So it seems that Fortran is not so popular these days and there is a reason for that. Through the years, newer programming languages like Python have adapted to the overall evolution of computer science and had the chance of being developed in a time with more mature operating systems and hardware.
So today, Python is a well-designed language with a reasonably clean syntax, a comprehensive standard library, excellent included and third party documentation, widespread deployment, and the immediacy of a “scripting” style language (ie. no explicit compile step).
It is true that for some specific tasks, like the handling of strings, Fortran seems quite outdated comparing to Python. However for some certain tasks like lengthy numerical calculations there is a general belief that Fortran still has the lead. But to what extent is Fortran better for such tasks? How we may give a quantitative answer to such a question?
In a previous post for the purpose of comparing Fortran compilers, we have used a simple small algorithm (the Sieve of Eratosthenes) for finding prime numbers. Here the code is re-written in Python and it follows exactly the same logic as the code in Fortran, almost line-by-line. Check the two following blocks of code…
program primes implicit none integer, parameter :: max=10000000 ! Search for primes up to 10^7 integer :: i, j, k, product(max), imax, jmax, numprime do k=1,100 ! 100 iterations of the calculation do i = 1, max product(i) = 0 enddo numprime=0 imax = floor(sqrt(real(max))) do i = 2, imax if (product(i) == 0) then jmax = max/i do j = 2, jmax product(i*j) = 1 enddo end if end do do i = 2, max if (product(i) == 0) then numprime = numprime + 1 end if enddo print *, 'Number of primes = ',numprime enddo end program primes
max=10000000 for k in range(1, 101): product =  * (max + 2) numprime=0 imax = int(round(max**0.5)) for i in range(2, imax+1): if product[i] == 0: jmax = int(max/i) for j in range(2, jmax+1): product[i*j]=1 for i in range(2, max+1): if product[i] == 0: numprime=numprime+1 print 'number of primes = ',numprime product[:] = 
Admittedly the python code is a bit more elegant than the corresponding fortran code (depending of course on how you perceive elegance…). But what about the speed of execution? Well it appears that on an early 2011 Macbook Pro (2.3GHz core i5, 4GB RAM 1333MHz DDR3) and Python version 2.7.5 it takes 800 seconds (something a bit less than 14min!!!) to repeat for a hundred times the search of prime numbers up to 10^7. Well that is freaking too much! The Fortran executable (compiled with gfortran v. 4.8.1) took 16.5 seconds in total for the same task. That means that for this particular example, Fortran is about 48 times faster than Python!!! Surprisingly my trial to modify the python code and use a numpy matrix instead of a list, lead to even higher execution time. After the suggestion of a reader, I ran the same test with PyPy (version 2.2.1) instead of pure Pyhton. So with PyPy the calculation takes 50 seconds. Quite an improvement comparing to pure Python but still around 3 times slower than Fortran.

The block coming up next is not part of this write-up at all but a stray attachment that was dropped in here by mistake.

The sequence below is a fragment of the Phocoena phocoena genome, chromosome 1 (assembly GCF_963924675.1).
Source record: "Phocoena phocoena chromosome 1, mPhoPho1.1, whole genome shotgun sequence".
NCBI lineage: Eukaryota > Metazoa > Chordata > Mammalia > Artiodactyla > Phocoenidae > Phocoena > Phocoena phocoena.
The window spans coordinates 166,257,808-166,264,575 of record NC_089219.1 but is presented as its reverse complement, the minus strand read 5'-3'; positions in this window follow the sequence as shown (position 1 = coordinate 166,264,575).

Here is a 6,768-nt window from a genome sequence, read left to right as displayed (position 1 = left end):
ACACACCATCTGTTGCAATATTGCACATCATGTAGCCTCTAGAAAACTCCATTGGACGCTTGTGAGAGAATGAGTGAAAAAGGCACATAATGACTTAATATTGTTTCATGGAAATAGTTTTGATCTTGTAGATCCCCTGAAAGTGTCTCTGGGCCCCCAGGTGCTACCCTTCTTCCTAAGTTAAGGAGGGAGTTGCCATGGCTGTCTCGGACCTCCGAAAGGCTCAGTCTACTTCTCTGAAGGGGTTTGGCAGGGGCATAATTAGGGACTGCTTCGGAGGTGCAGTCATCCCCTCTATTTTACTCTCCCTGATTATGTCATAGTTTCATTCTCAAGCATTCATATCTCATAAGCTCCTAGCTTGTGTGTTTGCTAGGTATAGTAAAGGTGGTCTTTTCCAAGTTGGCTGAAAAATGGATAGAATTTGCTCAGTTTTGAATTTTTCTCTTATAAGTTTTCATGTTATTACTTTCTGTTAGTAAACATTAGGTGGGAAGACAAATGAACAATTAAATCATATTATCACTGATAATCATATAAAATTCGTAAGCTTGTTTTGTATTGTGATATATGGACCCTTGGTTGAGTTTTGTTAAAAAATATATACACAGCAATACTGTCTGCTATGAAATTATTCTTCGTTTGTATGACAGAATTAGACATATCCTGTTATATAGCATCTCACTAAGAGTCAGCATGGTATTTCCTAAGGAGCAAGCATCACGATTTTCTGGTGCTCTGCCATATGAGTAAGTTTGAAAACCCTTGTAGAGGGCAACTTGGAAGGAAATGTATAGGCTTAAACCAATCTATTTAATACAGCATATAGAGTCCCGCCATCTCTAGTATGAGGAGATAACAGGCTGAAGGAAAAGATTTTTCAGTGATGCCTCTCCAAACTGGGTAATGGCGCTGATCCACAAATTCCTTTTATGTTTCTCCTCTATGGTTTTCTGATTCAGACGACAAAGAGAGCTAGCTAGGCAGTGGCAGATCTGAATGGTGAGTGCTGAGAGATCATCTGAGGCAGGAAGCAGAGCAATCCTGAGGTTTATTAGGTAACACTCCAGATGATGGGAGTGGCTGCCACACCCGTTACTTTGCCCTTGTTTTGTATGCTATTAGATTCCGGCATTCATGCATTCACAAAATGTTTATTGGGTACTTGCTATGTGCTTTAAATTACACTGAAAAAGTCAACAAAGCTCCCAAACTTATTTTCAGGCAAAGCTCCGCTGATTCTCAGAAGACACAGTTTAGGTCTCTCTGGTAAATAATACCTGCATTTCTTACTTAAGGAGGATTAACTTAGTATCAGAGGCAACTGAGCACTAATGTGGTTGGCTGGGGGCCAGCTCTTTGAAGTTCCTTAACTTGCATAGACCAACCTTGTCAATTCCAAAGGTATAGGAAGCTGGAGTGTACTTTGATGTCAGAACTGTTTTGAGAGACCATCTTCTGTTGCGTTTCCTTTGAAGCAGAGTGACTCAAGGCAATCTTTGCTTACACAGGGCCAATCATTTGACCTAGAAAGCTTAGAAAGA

Someone might say that this is not a fair comparison since we have to do with an interpreted vs a compiled language. In any case this impressive difference reminds us that at least for parts of code that are slow and have extensive looping, interfacing python with Fortran has clear advantages! In the near future we will come back to the subject of interfacing Fortran and python code.
For the moment keep in mind that Fortran was developed back in an era where hardware was quite primitive and execution speed very important. In fact it was the first high-level language at all and its creators had to convince the community of Assembly programmers that Fortran can create machine code that is nearly as good as their hand crafted Assembly programs. This very important benefit is still inherited by Fortran today, and it really makes a difference.